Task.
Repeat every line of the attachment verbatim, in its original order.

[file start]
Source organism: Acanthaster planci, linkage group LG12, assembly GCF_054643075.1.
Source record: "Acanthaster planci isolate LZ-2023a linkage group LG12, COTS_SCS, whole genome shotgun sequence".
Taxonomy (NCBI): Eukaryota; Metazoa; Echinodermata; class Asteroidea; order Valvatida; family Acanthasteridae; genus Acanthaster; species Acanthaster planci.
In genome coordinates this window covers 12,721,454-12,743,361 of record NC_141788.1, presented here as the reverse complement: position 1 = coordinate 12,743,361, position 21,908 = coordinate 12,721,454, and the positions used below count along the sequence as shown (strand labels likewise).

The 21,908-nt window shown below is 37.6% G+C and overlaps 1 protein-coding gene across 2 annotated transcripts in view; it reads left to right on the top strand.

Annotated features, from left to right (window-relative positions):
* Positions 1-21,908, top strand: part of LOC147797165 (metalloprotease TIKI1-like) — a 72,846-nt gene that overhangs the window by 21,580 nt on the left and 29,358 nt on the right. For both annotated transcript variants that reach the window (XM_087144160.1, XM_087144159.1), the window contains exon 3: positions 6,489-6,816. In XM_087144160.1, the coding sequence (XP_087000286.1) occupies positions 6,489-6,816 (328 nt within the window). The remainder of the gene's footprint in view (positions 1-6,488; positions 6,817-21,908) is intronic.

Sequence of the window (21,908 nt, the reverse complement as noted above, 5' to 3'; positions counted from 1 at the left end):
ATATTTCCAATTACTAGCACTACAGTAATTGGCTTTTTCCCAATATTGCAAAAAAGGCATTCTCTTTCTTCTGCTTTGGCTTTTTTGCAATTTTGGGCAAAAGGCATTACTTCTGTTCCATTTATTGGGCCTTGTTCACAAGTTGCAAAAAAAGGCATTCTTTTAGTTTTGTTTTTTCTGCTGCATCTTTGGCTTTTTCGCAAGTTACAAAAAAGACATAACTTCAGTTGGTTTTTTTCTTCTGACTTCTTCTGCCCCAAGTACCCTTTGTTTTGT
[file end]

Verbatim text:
Source organism: Acanthaster planci, linkage group LG12, assembly GCF_054643075.1.
Source record: "Acanthaster planci isolate LZ-2023a linkage group LG12, COTS_SCS, whole genome shotgun sequence".
Taxonomy (NCBI): Eukaryota; Metazoa; Echinodermata; class Asteroidea; order Valvatida; family Acanthasteridae; genus Acanthaster; species Acanthaster planci.
In genome coordinates this window covers 12,721,454-12,743,361 of record NC_141788.1, presented here as the reverse complement: position 1 = coordinate 12,743,361, position 21,908 = coordinate 12,721,454, and the positions used below count along the sequence as shown (strand labels likewise).

The 21,908-nt window shown below is 37.6% G+C and overlaps 1 protein-coding gene across 2 annotated transcripts in view; it reads left to right on the top strand.

Annotated features, from left to right (window-relative positions):
* Positions 1-21,908, top strand: part of LOC147797165 (metalloprotease TIKI1-like) — a 72,846-nt gene that overhangs the window by 21,580 nt on the left and 29,358 nt on the right. For both annotated transcript variants that reach the window (XM_087144160.1, XM_087144159.1), the window contains exon 3: positions 6,489-6,816. In XM_087144160.1, the coding sequence (XP_087000286.1) occupies positions 6,489-6,816 (328 nt within the window). The remainder of the gene's footprint in view (positions 1-6,488; positions 6,817-21,908) is intronic.

Sequence of the window (21,908 nt, the reverse complement as noted above, 5' to 3'; positions counted from 1 at the left end):
ATATTTCCAATTACTAGCACTACAGTAATTGGCTTTTTCCCAATATTGCAAAAAAGGCATTCTCTTTCTTCTGCTTTGGCTTTTTTGCAATTTTGGGCAAAAGGCATTACTTCTGTTCCATTTATTGGGCCTTGTTCACAAGTTGCAAAAAAAGGCATTCTTTTAGTTTTGTTTTTTCTGCTGCATCTTTGGCTTTTTCGCAAGTTACAAAAAAGACATAACTTCAGTTGGTTTTTTTCTTCTGACTTCTTCTGCCCCAAGTACCCTTTGTTTTGT